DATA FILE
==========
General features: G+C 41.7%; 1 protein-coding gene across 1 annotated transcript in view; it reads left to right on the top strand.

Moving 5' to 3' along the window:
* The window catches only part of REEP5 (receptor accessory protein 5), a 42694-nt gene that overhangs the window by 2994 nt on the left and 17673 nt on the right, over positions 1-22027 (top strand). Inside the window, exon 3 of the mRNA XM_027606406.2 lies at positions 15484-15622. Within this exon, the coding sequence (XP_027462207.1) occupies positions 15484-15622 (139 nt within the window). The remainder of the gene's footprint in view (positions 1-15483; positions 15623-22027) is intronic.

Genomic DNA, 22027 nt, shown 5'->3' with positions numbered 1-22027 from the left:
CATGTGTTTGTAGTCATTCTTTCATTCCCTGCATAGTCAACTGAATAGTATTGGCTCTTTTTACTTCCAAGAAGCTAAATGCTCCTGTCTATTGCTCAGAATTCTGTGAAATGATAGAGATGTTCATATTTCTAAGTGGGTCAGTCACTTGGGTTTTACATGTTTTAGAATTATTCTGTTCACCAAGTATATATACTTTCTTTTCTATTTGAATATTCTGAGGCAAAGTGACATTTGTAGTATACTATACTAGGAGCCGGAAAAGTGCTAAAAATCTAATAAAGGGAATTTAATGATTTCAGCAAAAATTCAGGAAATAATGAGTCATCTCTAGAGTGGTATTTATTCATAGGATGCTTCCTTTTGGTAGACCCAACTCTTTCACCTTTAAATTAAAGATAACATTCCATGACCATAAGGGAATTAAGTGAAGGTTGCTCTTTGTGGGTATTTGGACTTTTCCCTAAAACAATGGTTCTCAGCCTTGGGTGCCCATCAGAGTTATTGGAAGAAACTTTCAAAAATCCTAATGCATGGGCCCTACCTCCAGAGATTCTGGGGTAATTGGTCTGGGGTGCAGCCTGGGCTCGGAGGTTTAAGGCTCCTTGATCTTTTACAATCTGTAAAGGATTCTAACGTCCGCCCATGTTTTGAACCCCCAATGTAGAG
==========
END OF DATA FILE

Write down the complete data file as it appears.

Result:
General features: G+C 41.7%; 1 protein-coding gene across 1 annotated transcript in view; it reads left to right on the top strand.

Moving 5' to 3' along the window:
* The window catches only part of REEP5 (receptor accessory protein 5), a 42694-nt gene that overhangs the window by 2994 nt on the left and 17673 nt on the right, over positions 1-22027 (top strand). Inside the window, exon 3 of the mRNA XM_027606406.2 lies at positions 15484-15622. Within this exon, the coding sequence (XP_027462207.1) occupies positions 15484-15622 (139 nt within the window). The remainder of the gene's footprint in view (positions 1-15483; positions 15623-22027) is intronic.

Genomic DNA, 22027 nt, shown 5'->3' with positions numbered 1-22027 from the left:
CATGTGTTTGTAGTCATTCTTTCATTCCCTGCATAGTCAACTGAATAGTATTGGCTCTTTTTACTTCCAAGAAGCTAAATGCTCCTGTCTATTGCTCAGAATTCTGTGAAATGATAGAGATGTTCATATTTCTAAGTGGGTCAGTCACTTGGGTTTTACATGTTTTAGAATTATTCTGTTCACCAAGTATATATACTTTCTTTTCTATTTGAATATTCTGAGGCAAAGTGACATTTGTAGTATACTATACTAGGAGCCGGAAAAGTGCTAAAAATCTAATAAAGGGAATTTAATGATTTCAGCAAAAATTCAGGAAATAATGAGTCATCTCTAGAGTGGTATTTATTCATAGGATGCTTCCTTTTGGTAGACCCAACTCTTTCACCTTTAAATTAAAGATAACATTCCATGACCATAAGGGAATTAAGTGAAGGTTGCTCTTTGTGGGTATTTGGACTTTTCCCTAAAACAATGGTTCTCAGCCTTGGGTGCCCATCAGAGTTATTGGAAGAAACTTTCAAAAATCCTAATGCATGGGCCCTACCTCCAGAGATTCTGGGGTAATTGGTCTGGGGTGCAGCCTGGGCTCGGAGGTTTAAGGCTCCTTGATCTTTTACAATCTGTAAAGGATTCTAACGTCCGCCCATGTTTTGAACCCCCAATGTAGAG